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Eris Gallery

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Great Comet of 1861, artwork Featured Eris Print

Great Comet of 1861, artwork

The Great Comet of 1861 formally designated C/1861 J1 and 1861 II, was a comet that was visible to the naked eye for approximately 3 months. It was categorized as a Great Comet, one of eight in the 19th century.It was discovered by John Tebbutt of Windsor, New South Wales, Australia, on May 13, 1861, with an apparent magnitude of +4, a month before perihelion (June 11). It was not visible in the northern hemisphere until June 29, but it arrived before word of the comet's discovery.The comet of 1861 interacted with the Earth in an almost unprecedented way. For two days, when the comet was at its closest (0.1326 AU), the Earth was actually within the comet's tail, and streams of cometary material converging towards the distant nucleus could be seen. By day also the comet's gas and dust even obscured the Sun. By the middle of August the comet was no longer visible to the naked eye, but it was visible in telescopes until May 1862. An elliptical orbit with a period of about 400 years was calculated, which would indicate a previous appearance about the middle of the 15th century, and a return in the 23rd century.As of 1992 this Great Comet had traveled more than 100 AU from the Sun, making it even further away than dwarf planet Eris. It will come to aphelion around 2063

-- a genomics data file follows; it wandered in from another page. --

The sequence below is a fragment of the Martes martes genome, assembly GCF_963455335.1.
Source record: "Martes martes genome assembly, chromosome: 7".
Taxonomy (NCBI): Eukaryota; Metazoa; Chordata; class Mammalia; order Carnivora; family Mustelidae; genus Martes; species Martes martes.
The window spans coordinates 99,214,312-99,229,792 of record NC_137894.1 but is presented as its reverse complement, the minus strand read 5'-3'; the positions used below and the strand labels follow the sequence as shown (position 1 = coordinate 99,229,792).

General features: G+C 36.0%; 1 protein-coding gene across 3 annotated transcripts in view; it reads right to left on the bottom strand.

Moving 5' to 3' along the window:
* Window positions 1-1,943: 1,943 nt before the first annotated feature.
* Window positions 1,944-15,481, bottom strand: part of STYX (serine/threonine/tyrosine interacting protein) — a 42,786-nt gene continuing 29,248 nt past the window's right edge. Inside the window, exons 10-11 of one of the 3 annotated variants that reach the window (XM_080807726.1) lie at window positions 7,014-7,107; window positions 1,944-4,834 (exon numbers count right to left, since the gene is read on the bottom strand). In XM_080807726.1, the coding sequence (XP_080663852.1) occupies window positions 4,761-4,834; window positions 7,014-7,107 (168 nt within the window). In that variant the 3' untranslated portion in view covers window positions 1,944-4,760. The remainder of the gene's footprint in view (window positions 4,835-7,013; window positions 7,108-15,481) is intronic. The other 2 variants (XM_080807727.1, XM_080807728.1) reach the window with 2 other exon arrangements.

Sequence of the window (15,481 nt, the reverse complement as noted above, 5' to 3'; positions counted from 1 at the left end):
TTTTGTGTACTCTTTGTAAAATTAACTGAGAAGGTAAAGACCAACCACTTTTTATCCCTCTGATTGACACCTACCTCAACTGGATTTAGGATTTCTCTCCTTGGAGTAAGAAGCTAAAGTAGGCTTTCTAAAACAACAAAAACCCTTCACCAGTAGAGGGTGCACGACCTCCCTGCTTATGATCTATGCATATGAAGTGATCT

© Detlev van Ravenswaay